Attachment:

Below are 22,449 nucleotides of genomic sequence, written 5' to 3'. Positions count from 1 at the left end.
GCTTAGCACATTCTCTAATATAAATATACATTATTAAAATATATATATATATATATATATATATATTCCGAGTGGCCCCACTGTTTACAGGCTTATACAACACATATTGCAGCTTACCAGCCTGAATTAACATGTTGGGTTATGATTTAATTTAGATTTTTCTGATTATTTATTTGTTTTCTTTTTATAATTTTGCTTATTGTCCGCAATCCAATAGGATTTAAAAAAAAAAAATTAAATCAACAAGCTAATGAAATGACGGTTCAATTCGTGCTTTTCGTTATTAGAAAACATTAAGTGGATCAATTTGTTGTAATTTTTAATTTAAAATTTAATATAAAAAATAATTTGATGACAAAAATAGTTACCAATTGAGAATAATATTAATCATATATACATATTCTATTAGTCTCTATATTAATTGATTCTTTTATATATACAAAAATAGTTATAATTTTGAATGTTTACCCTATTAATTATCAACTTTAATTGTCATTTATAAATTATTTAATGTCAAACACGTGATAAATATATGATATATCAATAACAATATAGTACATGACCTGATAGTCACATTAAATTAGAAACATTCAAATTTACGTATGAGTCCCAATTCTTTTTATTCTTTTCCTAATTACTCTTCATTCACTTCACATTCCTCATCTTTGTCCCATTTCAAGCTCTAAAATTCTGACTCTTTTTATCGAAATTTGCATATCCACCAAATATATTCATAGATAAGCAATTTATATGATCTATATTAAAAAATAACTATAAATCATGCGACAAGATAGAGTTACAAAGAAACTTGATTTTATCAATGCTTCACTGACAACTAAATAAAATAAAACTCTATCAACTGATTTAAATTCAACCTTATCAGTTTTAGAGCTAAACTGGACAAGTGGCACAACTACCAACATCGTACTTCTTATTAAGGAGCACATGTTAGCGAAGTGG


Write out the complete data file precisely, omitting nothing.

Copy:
Below are 22,449 nucleotides of genomic sequence, written 5' to 3'. Positions count from 1 at the left end.
GCTTAGCACATTCTCTAATATAAATATACATTATTAAAATATATATATATATATATATATATATATTCCGAGTGGCCCCACTGTTTACAGGCTTATACAACACATATTGCAGCTTACCAGCCTGAATTAACATGTTGGGTTATGATTTAATTTAGATTTTTCTGATTATTTATTTGTTTTCTTTTTATAATTTTGCTTATTGTCCGCAATCCAATAGGATTTAAAAAAAAAAAATTAAATCAACAAGCTAATGAAATGACGGTTCAATTCGTGCTTTTCGTTATTAGAAAACATTAAGTGGATCAATTTGTTGTAATTTTTAATTTAAAATTTAATATAAAAAATAATTTGATGACAAAAATAGTTACCAATTGAGAATAATATTAATCATATATACATATTCTATTAGTCTCTATATTAATTGATTCTTTTATATATACAAAAATAGTTATAATTTTGAATGTTTACCCTATTAATTATCAACTTTAATTGTCATTTATAAATTATTTAATGTCAAACACGTGATAAATATATGATATATCAATAACAATATAGTACATGACCTGATAGTCACATTAAATTAGAAACATTCAAATTTACGTATGAGTCCCAATTCTTTTTATTCTTTTCCTAATTACTCTTCATTCACTTCACATTCCTCATCTTTGTCCCATTTCAAGCTCTAAAATTCTGACTCTTTTTATCGAAATTTGCATATCCACCAAATATATTCATAGATAAGCAATTTATATGATCTATATTAAAAAATAACTATAAATCATGCGACAAGATAGAGTTACAAAGAAACTTGATTTTATCAATGCTTCACTGACAACTAAATAAAATAAAACTCTATCAACTGATTTAAATTCAACCTTATCAGTTTTAGAGCTAAACTGGACAAGTGGCACAACTACCAACATCGTACTTCTTATTAAGGAGCACATGTTAGCGAAGTGG